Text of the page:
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Aquatic Connectivity and Barrier Removal

Restoring Free-Flowing Rivers in the Hudson River Watershed for Human and Fish Communities

A dam on the Mill Creek cuts off a family of ducks from trvaeling upstream
The first barrier from the Hudson on
the Mill Creek, City of Rensselaer, is a
barrier to many kinds of organisms.

Reconnecting Our Streams

Fish and many other organisms use rivers and streams as pathways to move between feeding, nursery and breeding grounds. Long stretches of connected stream habitat can be resilient to changes in climate and land use. Dams and many culverts are blocking those pathways and dramatically shrinking the habitat available. At the same time, dams and culverts that are too small affect hydrology, sediment transport, and water quality of streams, and cost money for towns and the state to replace and maintain.

A Student Conservation Association Excelsior Corps member records dimensions of a culvert
A Student Conservation Association Excelsior Corps
member records dimensions of a culvert. This culvert
is perched: water drops out of the structure and into
the stream, disconnecting the stream.

The Hudson River Estuary Watershed has more than 1500 dams, and likely more than ten thousand culverts. The Hudson River Estuary Program and many partners are working towards restoring free flowing tributaries to the Hudson River. Several projects are helping to prioritize which aquatic barriers are the most detrimental to our fish and human communities, so we can focus our limited resources at the most beneficial locations. Culvert assessments for 25% of the Estuary Watershed have been done so far. The map below shows where assessments have been done and what partners are working with the Hudson River Estuary Program on these barrier projects.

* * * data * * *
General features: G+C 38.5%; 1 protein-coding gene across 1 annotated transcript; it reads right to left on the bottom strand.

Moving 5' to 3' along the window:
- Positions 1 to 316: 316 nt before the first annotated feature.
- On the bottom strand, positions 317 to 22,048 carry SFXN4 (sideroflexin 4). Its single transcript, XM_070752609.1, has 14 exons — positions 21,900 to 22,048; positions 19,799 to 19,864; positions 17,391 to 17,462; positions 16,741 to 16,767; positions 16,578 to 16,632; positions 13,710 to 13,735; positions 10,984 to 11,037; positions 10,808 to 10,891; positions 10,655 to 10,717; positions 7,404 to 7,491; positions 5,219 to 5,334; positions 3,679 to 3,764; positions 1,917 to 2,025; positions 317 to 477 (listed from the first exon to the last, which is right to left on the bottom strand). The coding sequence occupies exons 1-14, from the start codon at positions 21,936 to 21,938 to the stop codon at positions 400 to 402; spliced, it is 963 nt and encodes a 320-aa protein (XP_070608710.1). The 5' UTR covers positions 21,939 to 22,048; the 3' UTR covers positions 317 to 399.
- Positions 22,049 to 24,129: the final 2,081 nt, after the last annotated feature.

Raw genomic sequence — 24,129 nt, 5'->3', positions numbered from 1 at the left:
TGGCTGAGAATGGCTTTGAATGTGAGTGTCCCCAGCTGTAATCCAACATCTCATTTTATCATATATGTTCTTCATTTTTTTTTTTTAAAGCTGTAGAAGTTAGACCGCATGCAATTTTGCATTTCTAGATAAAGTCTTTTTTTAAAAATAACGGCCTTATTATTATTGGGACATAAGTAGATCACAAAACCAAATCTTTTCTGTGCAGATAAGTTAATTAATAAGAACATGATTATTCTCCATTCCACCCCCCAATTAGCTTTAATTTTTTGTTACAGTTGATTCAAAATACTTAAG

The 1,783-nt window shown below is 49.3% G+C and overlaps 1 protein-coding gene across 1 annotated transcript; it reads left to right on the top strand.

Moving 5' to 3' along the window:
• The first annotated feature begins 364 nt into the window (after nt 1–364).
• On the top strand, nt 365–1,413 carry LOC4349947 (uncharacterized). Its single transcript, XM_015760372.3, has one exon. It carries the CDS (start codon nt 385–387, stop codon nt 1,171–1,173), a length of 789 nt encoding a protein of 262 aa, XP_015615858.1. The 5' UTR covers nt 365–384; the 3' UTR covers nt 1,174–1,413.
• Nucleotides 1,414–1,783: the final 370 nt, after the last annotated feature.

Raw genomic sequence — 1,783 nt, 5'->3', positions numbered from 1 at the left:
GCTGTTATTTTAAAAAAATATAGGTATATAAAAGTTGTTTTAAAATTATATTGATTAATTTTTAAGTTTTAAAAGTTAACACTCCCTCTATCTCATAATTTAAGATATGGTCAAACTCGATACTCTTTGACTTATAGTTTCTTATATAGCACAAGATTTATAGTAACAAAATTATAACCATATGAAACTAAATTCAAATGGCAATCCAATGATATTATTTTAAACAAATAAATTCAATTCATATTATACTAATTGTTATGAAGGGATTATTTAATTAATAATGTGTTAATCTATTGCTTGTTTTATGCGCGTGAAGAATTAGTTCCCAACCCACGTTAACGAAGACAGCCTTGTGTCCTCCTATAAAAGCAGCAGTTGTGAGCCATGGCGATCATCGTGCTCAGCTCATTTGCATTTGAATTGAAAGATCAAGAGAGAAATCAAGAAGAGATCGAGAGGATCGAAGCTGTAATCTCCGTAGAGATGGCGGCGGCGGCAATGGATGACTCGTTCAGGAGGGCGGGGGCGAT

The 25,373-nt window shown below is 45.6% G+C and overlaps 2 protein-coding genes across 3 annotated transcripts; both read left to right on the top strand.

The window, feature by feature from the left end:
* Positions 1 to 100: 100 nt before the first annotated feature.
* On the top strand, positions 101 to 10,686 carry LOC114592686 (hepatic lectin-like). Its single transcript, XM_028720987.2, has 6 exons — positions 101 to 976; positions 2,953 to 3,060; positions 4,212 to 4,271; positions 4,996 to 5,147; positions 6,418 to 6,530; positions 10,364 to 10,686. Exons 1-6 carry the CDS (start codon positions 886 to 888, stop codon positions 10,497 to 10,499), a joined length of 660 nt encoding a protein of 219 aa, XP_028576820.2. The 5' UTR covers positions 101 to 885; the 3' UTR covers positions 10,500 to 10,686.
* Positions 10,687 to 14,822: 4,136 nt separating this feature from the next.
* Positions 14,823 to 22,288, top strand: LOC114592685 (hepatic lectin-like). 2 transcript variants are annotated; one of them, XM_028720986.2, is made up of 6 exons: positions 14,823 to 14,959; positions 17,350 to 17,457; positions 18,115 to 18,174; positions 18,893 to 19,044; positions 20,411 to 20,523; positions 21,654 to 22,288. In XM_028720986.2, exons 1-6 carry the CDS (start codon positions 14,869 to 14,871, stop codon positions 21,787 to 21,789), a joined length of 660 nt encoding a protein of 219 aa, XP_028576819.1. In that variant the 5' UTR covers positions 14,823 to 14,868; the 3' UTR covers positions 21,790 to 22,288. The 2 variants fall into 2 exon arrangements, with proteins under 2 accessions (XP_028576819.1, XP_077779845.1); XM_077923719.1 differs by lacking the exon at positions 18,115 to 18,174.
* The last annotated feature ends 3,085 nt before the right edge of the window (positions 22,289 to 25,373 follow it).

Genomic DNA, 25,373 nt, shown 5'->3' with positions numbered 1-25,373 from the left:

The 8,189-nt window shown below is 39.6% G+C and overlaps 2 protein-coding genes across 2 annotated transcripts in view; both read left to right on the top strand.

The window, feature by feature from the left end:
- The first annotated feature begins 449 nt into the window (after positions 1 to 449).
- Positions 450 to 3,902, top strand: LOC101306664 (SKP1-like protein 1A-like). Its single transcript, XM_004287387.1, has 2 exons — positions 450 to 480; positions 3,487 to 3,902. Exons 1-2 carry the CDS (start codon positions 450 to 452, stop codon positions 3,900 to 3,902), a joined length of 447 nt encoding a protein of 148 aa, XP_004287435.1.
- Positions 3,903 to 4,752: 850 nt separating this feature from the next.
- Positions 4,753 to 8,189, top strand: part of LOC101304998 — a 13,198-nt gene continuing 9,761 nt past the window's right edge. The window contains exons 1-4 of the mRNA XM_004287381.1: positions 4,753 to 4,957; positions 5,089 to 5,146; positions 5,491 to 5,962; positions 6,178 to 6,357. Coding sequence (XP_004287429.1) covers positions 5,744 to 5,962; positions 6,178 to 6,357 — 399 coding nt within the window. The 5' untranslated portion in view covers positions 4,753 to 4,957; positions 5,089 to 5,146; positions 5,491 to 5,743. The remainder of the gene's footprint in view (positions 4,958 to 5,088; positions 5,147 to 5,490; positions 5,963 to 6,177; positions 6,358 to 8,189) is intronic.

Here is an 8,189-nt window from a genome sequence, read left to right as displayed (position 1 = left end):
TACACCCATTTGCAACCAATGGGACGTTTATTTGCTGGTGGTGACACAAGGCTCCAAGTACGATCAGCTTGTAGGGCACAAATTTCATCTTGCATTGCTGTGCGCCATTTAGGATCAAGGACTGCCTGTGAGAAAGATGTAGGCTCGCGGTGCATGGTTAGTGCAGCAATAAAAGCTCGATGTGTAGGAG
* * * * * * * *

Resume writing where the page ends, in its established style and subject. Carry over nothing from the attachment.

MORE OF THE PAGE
Dam Removal and Barrier Mitigation in New York State (PDF 3.49 MB) is a resource for private and municipal landowners with an interest in removing a dam or implementing an aquatic barrier mitigation project.

For the most up-to-date information about known aquatic barriers, please visit Cornell Water Resources Institute Aquatic Connectivity and Barrier Removal web page (link leaves DEC website). Please contact the Hudson River Estuary Program if you have any questions about dam removal, culvert mitigation, or aquatic connectivity.

A progress map of the Culvert Prioritization Project
Progress on the Culvert Prioritization Project, purple areas have
information available on culverts that are aquatic barriers.

Barrier Mitigation in the Hudson River Estuary Watershed

In the summer of 2016, 5 miles of upstream habitat was reconnected on the East Branch Wappinger Creek in Dutchess County with the removal of the Shapp Pond Dam. Watch a short video to learn more about the dam removal (link leaves DEC website).

More about Dam Removal and Culvert Mitigation